Free Display Second floor
Future Observatory display
The first display in a series will showcase six research projects that demonstrate how designers are rethinking and adapting their practice to confront the environmental issues we face and work towards liveable futures.
Visitors will learn about a diverse range of research from a variety of design disciplines, from experimental textile dying techniques to radical ideas about the future of building. The display includes solutions to local coastal water pollution, experimental techniques to reduce the environmental impact of textile dying, a mural, and a knitted biohybrid structure composed of fungal mycelium that visitors can walk beneath.
This initiative from Future Observatory signals the importance of placing design at the heart of the green transition, for both the museum and the broader design industry. The space is dedicated to ongoing research, rather than design as finished products or systems.
Founded by artists Cooking Sections, CLIMAVORE researches how to adapt our food systems as the climate changes and seasons collapse. They present a mural made with seashells collected from restaurants in the Isle of Skye and reconstituted to form a durable material. The mural shows the potential of waste shells as a low-carbon building material, and to foster a community-led tile production industry in the island.
Interested in the design of invisible systems that govern our everyday lives, Dark Matter Labs propose a new approach to housing and living with their FreeHouse project. The concept reimagines the home not simply as a piece of property, but as a generator of environmental and social value. Their display includes artefacts that demonstrate this concept in action, allowing us to track its journey and use in the construction of multiple buildings.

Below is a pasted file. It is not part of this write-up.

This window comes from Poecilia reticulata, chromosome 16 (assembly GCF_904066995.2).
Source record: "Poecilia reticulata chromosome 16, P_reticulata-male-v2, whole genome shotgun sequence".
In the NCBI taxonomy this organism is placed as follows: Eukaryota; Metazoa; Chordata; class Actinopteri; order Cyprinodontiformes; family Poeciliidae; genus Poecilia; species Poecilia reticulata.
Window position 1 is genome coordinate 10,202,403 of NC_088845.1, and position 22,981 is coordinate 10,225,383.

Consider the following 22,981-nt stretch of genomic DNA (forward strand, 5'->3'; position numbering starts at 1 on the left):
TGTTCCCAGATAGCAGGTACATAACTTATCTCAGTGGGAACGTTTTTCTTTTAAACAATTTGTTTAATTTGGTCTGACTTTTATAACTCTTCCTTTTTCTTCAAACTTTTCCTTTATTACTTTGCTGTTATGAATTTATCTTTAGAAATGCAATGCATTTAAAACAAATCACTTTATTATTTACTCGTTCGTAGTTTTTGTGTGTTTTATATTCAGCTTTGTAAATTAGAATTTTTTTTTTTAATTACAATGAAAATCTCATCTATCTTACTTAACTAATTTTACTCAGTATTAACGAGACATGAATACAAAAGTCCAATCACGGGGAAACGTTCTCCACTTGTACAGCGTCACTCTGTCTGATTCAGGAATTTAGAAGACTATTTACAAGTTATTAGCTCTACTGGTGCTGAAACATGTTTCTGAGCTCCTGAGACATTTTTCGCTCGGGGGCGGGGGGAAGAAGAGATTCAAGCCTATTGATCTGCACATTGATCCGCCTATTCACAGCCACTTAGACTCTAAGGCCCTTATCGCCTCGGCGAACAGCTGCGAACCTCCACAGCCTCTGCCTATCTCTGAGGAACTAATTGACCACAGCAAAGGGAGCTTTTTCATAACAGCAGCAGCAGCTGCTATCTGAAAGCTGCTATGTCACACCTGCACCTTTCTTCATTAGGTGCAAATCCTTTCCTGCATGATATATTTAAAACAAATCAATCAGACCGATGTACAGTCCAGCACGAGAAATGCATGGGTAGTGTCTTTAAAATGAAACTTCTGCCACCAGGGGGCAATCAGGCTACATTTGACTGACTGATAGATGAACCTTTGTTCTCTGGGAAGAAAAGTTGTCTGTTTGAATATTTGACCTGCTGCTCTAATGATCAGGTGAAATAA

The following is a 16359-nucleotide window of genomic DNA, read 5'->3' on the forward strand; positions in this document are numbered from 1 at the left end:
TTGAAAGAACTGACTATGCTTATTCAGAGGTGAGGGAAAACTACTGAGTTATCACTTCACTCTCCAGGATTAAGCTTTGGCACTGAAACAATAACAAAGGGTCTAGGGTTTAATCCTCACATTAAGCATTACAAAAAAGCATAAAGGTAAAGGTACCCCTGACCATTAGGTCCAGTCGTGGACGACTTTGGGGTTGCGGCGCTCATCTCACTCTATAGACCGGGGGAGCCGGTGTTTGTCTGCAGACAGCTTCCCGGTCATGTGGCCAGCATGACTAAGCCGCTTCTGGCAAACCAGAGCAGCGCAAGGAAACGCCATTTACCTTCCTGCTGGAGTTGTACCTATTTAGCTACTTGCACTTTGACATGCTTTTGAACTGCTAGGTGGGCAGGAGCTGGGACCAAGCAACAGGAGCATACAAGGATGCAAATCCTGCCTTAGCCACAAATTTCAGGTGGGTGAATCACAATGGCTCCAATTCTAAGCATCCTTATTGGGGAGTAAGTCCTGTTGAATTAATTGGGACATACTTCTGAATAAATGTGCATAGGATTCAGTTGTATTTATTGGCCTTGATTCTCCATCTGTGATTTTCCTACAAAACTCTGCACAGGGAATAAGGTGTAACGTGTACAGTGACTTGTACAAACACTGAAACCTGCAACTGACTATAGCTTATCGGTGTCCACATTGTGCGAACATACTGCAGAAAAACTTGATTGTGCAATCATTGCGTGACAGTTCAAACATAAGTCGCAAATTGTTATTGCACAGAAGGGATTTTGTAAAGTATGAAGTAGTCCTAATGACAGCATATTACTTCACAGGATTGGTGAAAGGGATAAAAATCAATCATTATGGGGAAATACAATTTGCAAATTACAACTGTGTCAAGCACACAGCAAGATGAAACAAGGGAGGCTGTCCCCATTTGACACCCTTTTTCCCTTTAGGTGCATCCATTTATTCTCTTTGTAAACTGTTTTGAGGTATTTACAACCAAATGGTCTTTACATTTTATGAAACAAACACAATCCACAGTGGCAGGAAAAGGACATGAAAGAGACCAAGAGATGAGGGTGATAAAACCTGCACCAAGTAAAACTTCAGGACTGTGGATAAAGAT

Dunne & Raby use design research to shift how we see and understand the world. For the display, they will present a speculative design project that explores how other creatures view the world and the impossibility of inhabiting their perspectives. Light, sound and smells are all perceived by different species in a variety of ways. Their 3D printed sculptures reimagine the human form as if smell and sound could be seen.
Biodesign agency Faber Futures work with nature to explore ways of reducing the environmental impact of production techniques. They’ve been working with Streptomyces coelicolor, a soil-dwelling bacterium that naturally secretes a pigment that can be used to dye textiles. Visitors can see the results of this technique with the Exploring Jacket, and a film that documents its journey from bacteria cell to fashion product.
The Hub for Biotechnology in the Built Environment research new low-carbon materials and construction techniques to rethink how we build. They present ‘BioKnit’, a knitted biohybrid structure made of fungal mycelium, that has been designed using computer modelling to arch across the balcony. Learn about the process of developing this material and building such structures through drawings and footage of the design lab’s work.
Architect and design researcher Julia King explores ways to mitigate the impact of water pollution on the north Kent coast. Dangerous amounts of sewage are being dumped into public waterways across the UK: in 2022, only 14% of rivers were of ‘good’ ecological status. Explore King’s research proposals through short films and illustrated maps, which propose solutions such as reintegrating oysters into Whitstable beaches as natural water filters.
The display will be open to visitors until August 2024 following the museum's opening hours.
No pre-booking required.
Future Observatory is a national programme for design research supporting the UK's response to the climate crisis, coordinated by the Design Museum in partnership with the Arts and Humanities Research Council.